Astronomy Picture of the Day

Discover the cosmos! Each day a different image or photograph of our fascinating universe is featured, along with a brief explanation written by a professional astronomer.

2003 November 3
See Explanation.  Clicking on the picture will download
 the highest resolution version available.

Spiral Galaxy NGC 3982 Before Supernova
Credit: Stephen Smartt (U. Cambridge), HST, ESA, NASA

Explanation: What do stars look like just before they explode? To find out, astronomers are taking detailed images of nearby galaxies now, before any supernova is visible. Hopefully, a star in one of the hundreds of high resolution galaxy images will explode in the coming years. If so, archival images like that taken above by the Hubble Space Telescope can be inspected to find what the star looked like originally. This information is likely important for better understanding of how and why supernovae occur, as well as why some supernovae appear brighter than others. Pictured above, beautiful spiral galaxy NGC 3982 displays numerous spiral arms filled with bright stars, blue star clusters, and dark dust lanes. NGC 3982, which spans about 30,000 light years, lies about 60 million light years from Earth and can be seen with a small telescope toward the constellation of Ursa Major.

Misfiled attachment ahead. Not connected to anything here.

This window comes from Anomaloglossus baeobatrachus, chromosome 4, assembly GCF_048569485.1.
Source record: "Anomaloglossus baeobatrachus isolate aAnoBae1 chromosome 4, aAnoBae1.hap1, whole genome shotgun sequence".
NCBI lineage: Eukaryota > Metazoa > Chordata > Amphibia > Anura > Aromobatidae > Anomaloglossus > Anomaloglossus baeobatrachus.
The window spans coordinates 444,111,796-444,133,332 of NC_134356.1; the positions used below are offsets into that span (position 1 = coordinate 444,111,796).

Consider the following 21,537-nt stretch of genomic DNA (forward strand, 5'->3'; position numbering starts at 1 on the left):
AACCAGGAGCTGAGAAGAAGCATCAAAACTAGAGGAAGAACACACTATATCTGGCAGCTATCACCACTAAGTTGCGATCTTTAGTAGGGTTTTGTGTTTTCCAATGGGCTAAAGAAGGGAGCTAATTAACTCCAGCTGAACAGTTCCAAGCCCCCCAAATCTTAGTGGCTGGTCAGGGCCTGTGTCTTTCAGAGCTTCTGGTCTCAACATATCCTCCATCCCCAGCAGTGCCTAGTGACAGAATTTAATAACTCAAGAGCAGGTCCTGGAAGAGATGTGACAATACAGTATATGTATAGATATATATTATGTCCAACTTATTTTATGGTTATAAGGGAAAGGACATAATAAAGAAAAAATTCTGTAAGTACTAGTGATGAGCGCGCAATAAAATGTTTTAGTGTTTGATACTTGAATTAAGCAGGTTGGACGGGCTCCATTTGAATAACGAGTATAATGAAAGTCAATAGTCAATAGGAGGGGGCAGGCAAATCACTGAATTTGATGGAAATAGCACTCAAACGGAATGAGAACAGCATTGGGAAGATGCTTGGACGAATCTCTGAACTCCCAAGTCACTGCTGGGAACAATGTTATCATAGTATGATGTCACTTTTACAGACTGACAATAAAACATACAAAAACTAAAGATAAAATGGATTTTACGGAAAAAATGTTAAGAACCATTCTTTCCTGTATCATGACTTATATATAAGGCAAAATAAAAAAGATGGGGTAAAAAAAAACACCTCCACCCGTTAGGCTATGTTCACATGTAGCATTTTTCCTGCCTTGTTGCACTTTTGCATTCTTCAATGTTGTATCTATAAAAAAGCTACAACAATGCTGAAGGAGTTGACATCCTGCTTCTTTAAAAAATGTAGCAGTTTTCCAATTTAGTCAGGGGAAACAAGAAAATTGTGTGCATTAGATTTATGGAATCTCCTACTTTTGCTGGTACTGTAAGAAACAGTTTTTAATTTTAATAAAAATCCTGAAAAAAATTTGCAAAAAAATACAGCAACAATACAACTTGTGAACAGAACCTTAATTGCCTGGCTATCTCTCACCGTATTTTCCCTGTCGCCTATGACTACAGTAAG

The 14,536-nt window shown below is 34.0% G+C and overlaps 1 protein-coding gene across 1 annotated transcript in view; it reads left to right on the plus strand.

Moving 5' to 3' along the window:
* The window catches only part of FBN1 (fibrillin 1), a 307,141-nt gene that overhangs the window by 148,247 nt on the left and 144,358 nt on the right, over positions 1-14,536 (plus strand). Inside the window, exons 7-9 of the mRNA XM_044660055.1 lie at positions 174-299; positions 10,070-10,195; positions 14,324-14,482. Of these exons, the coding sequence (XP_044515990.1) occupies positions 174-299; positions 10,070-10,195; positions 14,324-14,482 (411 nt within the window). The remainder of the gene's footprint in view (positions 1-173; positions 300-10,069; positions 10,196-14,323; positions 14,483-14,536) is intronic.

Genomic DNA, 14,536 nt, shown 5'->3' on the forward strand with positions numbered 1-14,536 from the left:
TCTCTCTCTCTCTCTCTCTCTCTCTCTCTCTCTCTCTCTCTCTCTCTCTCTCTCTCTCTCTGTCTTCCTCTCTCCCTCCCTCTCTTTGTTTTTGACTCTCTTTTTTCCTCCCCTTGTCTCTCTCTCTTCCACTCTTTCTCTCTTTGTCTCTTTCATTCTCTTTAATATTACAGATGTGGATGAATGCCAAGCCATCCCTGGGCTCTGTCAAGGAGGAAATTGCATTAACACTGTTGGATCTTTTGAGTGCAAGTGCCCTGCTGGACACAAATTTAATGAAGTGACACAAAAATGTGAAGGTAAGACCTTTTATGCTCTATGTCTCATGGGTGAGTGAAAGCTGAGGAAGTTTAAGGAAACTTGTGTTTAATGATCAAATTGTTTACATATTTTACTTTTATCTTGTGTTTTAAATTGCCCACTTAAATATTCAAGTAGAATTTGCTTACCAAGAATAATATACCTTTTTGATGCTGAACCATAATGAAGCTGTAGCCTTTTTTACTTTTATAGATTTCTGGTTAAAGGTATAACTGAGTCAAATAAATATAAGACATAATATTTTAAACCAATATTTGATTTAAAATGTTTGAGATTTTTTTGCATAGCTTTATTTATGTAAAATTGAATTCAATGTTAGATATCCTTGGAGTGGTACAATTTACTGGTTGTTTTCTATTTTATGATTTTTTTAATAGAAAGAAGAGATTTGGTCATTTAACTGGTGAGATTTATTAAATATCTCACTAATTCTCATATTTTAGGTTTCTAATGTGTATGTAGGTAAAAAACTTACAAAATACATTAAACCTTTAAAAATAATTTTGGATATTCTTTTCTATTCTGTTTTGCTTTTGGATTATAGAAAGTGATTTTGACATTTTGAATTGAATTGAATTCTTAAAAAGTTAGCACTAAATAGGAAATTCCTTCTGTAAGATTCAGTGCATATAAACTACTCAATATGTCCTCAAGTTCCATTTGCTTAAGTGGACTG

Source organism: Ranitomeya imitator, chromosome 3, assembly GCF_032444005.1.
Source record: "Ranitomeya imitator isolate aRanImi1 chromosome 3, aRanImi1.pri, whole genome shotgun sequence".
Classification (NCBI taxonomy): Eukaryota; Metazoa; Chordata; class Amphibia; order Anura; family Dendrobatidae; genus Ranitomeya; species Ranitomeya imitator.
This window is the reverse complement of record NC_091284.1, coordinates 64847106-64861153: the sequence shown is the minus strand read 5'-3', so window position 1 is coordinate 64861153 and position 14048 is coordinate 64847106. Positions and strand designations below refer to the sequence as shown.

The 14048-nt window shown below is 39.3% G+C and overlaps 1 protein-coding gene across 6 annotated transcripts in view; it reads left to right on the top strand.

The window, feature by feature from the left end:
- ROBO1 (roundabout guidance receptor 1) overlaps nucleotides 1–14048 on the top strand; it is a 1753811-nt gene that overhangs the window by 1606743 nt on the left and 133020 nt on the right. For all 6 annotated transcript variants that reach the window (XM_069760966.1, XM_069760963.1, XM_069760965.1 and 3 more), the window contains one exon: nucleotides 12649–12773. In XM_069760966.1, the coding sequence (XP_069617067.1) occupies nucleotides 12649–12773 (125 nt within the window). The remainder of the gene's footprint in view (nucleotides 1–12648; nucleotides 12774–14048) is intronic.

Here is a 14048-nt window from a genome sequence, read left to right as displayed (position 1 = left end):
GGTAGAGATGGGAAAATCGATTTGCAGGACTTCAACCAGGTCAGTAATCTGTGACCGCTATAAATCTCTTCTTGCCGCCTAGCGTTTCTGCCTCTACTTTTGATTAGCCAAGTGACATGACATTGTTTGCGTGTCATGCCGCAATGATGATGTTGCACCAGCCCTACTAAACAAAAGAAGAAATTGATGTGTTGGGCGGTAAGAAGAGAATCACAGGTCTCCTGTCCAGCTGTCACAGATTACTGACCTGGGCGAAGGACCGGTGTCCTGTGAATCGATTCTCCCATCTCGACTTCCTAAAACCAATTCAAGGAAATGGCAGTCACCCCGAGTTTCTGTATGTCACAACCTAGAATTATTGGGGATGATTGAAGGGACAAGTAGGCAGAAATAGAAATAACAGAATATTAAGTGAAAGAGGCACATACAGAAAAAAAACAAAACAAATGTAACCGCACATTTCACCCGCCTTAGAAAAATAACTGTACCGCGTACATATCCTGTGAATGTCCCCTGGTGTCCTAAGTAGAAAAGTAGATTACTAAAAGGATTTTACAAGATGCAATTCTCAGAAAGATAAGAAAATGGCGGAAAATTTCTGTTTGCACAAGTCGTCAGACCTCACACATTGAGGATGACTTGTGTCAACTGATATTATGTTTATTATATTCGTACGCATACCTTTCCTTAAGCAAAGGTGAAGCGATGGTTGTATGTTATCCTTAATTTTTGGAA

Tomorrow's picture: Aurora Over Edmonton

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